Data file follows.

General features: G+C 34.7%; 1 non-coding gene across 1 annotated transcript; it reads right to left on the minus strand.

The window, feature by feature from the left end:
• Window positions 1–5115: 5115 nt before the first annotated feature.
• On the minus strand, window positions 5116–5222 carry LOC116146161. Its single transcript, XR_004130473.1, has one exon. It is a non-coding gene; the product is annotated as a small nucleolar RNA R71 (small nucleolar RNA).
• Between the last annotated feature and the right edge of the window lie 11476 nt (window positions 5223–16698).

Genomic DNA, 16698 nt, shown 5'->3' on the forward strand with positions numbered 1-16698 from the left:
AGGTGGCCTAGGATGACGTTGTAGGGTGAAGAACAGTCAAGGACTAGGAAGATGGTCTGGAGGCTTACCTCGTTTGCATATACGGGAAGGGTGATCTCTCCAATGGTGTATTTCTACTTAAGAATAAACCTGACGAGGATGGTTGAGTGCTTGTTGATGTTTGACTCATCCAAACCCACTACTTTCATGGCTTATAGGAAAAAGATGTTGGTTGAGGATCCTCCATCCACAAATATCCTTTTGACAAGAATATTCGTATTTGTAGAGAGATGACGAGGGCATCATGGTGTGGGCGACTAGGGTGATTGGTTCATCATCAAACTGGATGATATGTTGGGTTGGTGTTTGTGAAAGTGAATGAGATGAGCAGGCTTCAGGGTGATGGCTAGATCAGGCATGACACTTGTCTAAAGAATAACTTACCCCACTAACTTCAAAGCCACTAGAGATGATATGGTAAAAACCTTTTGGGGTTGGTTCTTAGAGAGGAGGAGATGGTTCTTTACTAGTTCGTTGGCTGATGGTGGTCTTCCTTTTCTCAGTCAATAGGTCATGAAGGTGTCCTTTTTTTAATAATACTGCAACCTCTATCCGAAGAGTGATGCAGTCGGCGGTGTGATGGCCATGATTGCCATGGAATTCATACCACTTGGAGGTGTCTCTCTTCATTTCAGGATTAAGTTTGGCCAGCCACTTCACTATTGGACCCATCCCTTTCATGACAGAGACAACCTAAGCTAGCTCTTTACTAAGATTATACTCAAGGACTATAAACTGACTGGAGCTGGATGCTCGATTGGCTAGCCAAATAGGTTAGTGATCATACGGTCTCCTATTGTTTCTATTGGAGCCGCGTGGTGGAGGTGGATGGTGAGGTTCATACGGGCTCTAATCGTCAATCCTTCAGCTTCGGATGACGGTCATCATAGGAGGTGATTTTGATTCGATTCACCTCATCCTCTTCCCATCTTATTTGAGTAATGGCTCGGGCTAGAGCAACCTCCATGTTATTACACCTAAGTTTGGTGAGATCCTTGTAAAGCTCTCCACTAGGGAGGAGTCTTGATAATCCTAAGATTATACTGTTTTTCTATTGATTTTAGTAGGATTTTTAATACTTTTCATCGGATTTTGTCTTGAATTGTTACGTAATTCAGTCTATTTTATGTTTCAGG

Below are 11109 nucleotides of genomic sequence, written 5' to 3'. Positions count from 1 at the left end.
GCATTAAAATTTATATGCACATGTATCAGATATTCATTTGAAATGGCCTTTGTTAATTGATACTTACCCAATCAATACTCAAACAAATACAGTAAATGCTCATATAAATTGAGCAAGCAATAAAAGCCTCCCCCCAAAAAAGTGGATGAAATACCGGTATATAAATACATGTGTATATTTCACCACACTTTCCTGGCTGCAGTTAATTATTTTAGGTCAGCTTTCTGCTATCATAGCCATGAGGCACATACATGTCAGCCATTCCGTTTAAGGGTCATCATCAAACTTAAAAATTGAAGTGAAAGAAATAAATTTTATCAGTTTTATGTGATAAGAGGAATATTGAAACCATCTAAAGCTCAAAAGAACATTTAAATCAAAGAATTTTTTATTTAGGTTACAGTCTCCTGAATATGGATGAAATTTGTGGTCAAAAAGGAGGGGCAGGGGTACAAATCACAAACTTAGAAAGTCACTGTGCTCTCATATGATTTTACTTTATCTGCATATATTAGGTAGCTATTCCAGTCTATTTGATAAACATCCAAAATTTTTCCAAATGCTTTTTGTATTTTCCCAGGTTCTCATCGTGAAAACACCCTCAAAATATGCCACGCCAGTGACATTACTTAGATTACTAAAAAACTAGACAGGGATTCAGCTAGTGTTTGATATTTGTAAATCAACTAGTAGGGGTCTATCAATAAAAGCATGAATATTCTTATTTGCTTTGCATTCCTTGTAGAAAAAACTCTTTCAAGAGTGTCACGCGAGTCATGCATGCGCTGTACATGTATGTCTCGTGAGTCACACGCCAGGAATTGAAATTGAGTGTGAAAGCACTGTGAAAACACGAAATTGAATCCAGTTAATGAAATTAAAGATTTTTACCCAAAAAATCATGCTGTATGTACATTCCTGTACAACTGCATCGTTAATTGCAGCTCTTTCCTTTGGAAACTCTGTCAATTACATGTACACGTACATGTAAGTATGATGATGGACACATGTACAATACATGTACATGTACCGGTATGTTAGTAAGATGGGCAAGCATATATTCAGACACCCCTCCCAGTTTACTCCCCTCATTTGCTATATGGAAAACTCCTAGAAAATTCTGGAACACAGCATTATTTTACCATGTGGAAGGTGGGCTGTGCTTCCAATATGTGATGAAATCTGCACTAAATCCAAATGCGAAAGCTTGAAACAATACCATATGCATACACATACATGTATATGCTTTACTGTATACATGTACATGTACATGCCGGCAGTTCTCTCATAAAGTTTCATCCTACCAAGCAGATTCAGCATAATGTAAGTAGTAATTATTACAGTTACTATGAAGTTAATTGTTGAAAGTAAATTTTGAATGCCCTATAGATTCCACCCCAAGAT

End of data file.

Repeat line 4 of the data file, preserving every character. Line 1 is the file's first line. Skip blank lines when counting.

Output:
• On the minus strand, window positions 5116–5222 carry LOC116146161. Its single transcript, XR_004130473.1, has one exon. It is a non-coding gene; the product is annotated as a small nucleolar RNA R71 (small nucleolar RNA).